Tour List 1 Obs Tour Name Age Sex 1 Tour 101 Mary E 21 F 2 Tour 101 George S 45 M 3 Tour 101 Susan K 3 F 4 Tour 102 Adelle S 79 M 5 Tour 102 Walter P 55 M 6 Tour 102 Fran I 63 F
options yearcutoff=1920; data tours; length Country $ 10; input Country $10. Start : mmddyy. End : mmddyy.; Duration=end-start; datalines; Italy 033000 041300 Brazil 021900 022800 Japan 052200 061500 Venezuela 110300 11800 Australia 122100 011501 ; proc print data=tours; format start end date9.; title 'Tour Duration'; run;
Tour Duration 1 Obs Country Start End Duration 1 Italy 30MAR2000 13APR2000 14 2 Brazil 19FEB2000 28FEB2000 9 3 Japan 22MAY2000 15JUN2000 24 4 Venezuela 03NOV2000 18JAN2000 -290 5 Australia 21DEC2000 15JAN2001 25
The value of Duration for the tour to Venezuela shows a negative number, -290 days. To help identify the error, run the DATA step again using the DATA step debugger. SAS displays the following debugger windows:
SAS stops execution when the country name is Venezuela. You can examine Start and End tour dates for the Venezuela trip. Because the assignment statement is highlighted (indicating that SAS has not yet executed that statement), there will be no value for Duration.
Because the tour ends on November 18, 2000, and not on January 18, 2000, there is an error in the variable End. Examine the source data in the program and notice that the value for End has a typographical error. By using the SET command, you can temporarily set the value of End to November 18 to see whether you get the anticipated result. Issue the SET command using the DDMMMYYw. format:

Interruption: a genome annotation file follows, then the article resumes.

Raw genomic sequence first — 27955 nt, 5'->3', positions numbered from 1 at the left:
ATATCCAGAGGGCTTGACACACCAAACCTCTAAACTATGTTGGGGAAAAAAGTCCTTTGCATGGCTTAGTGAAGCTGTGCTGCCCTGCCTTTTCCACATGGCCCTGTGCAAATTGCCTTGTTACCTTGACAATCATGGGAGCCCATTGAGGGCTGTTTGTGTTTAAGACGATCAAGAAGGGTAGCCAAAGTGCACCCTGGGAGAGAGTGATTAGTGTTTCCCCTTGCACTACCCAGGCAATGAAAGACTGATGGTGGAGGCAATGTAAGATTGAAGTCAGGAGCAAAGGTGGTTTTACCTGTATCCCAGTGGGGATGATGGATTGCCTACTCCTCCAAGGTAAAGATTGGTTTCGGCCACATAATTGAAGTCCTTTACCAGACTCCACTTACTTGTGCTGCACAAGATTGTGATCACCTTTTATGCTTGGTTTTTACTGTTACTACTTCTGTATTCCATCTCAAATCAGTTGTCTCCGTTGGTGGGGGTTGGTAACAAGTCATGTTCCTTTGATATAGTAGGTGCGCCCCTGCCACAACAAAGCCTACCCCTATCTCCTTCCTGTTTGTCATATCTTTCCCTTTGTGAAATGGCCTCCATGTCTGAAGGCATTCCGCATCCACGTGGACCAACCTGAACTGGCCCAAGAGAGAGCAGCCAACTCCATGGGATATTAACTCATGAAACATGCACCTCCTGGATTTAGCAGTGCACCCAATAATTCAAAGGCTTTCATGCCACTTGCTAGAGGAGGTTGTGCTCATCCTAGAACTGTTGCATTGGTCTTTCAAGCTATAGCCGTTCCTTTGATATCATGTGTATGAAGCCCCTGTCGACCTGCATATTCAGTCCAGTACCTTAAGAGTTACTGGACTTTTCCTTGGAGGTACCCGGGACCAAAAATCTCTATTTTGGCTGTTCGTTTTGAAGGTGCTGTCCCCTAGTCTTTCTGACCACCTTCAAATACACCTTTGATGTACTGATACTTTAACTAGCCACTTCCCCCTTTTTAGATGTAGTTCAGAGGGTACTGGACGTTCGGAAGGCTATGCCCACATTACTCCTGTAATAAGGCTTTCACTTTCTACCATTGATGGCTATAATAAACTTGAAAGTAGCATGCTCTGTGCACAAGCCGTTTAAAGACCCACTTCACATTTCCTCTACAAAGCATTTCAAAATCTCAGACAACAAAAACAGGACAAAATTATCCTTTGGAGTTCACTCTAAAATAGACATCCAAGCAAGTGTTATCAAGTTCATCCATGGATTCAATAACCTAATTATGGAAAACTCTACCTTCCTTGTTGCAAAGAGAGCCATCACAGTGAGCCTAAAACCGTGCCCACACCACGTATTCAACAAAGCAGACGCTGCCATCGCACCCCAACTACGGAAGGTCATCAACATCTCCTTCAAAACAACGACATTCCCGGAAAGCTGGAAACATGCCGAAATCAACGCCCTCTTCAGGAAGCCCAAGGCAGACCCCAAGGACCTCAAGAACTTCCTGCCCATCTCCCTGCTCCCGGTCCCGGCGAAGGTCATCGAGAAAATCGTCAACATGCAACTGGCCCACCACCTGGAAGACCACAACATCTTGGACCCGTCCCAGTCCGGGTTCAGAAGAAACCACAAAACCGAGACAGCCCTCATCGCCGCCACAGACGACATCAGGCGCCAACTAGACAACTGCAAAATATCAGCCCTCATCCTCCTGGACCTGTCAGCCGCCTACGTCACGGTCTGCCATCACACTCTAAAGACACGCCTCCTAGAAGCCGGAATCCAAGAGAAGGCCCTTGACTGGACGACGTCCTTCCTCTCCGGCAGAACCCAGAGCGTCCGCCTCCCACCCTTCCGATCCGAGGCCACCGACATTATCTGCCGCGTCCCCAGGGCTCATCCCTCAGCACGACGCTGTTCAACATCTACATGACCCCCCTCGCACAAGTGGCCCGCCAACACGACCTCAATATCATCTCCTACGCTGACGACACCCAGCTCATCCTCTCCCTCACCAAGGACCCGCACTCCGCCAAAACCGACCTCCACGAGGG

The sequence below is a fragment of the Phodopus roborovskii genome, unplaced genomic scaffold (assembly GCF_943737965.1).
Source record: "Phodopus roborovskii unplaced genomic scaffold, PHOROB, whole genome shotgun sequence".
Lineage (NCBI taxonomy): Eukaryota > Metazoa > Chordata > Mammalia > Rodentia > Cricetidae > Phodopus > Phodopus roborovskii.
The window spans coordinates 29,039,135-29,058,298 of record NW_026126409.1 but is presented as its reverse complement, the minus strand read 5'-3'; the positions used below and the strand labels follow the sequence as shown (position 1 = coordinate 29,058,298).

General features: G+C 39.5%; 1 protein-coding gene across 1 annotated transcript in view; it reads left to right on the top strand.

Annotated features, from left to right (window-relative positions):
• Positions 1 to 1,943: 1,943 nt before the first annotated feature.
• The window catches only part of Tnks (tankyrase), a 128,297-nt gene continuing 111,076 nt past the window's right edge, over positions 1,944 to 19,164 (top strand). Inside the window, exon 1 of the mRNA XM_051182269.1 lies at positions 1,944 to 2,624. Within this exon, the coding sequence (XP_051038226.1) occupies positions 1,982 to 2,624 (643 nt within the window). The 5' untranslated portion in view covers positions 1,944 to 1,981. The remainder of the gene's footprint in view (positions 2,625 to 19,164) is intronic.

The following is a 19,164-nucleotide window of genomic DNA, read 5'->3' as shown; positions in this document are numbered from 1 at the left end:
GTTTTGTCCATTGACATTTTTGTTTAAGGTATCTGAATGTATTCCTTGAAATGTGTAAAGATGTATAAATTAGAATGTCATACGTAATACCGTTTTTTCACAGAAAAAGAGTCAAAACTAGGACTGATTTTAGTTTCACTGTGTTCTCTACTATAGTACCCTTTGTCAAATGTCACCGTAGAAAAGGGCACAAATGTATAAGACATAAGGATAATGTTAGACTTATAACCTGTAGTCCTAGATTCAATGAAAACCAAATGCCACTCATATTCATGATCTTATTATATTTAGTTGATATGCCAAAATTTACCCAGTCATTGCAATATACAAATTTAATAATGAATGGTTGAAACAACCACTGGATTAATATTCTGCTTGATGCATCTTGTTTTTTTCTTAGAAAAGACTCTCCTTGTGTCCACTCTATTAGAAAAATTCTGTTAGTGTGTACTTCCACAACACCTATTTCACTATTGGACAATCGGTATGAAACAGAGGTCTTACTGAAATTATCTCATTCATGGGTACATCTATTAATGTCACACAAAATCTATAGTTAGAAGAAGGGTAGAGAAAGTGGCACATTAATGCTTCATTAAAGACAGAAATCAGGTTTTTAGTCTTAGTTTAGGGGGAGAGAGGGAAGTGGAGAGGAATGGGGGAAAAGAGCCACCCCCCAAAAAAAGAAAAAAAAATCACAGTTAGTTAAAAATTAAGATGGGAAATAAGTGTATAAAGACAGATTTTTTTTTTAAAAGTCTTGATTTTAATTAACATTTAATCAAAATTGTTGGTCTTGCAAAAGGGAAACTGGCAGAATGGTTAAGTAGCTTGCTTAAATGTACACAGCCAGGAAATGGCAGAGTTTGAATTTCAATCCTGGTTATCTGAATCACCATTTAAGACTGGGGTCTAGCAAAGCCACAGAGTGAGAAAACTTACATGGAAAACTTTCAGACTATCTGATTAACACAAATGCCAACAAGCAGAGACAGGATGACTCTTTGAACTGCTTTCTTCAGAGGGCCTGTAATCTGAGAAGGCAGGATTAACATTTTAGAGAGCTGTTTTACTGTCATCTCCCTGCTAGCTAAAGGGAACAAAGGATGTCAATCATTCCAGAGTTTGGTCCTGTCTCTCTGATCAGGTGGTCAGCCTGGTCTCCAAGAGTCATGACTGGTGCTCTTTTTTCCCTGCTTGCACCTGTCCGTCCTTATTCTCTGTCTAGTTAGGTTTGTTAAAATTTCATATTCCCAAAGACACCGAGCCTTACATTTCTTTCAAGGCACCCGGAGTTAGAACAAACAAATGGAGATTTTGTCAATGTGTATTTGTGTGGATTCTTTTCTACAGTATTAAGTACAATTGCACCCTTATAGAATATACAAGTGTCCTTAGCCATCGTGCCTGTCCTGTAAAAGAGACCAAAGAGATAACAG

/* corrected version */ options yearcutoff=1920; data tours; length Country $ 10; input Country $10. Start : mmddyy. End : mmddyy.; duration=end-start; datalines; Italy 033000 041300 Brazil 021900 022800 Japan 052200 061500 Venezuela 110300 111800 Australia 122100 011501 ; proc print data=tours; format start end date9.; title 'Tour Duration'; run;
Tour Duration 1 Obs Country Start End duration 1 Italy 30MAR2000 13APR2000 14 2 Brazil 19FEB2000 28FEB2000 9 3 Japan 22MAY2000 15JUN2000 24 4 Venezuela 03NOV2000 18NOV2000 15 5 Australia 21DEC2000 15JAN2001 25
An iterative DO, DO WHILE, or DO UNTIL statement can iterate many times during a single iteration of the DATA step. When you debug DO loops, you can examine several iterations of the loop by using the AFTER option in the BREAK command. The AFTER option requires a number that indicates how many times the loop will iterate before it reaches the breakpoint. The BREAK command then suspends program execution. For example, consider this data set:
In an iterative DO loop, select a value for the AFTER option that can be divided evenly into the number of iterations of the loop. For example, in this DATA step, 5 can be evenly divided into 20. When the DO loop iterates the second time, I again has the values of 5, 10, 15, and 20.
If you do not select a value that can be evenly divided (such as 3 in this example), the AFTER option causes the debugger to suspend execution when I has the values of 3, 6, 9, 12, 15, and 18. When the DO loop iterates the second time, I has the values of 1, 4, 7, 10, 13, and 16.
You can use a SAS format or a user-created format when you display a value with the EXAMINE command. For example, assume that the variable BEGIN contains a SAS date value. To display the day of the week and date, use the SAS WEEKDATEw. format with EXAMINE: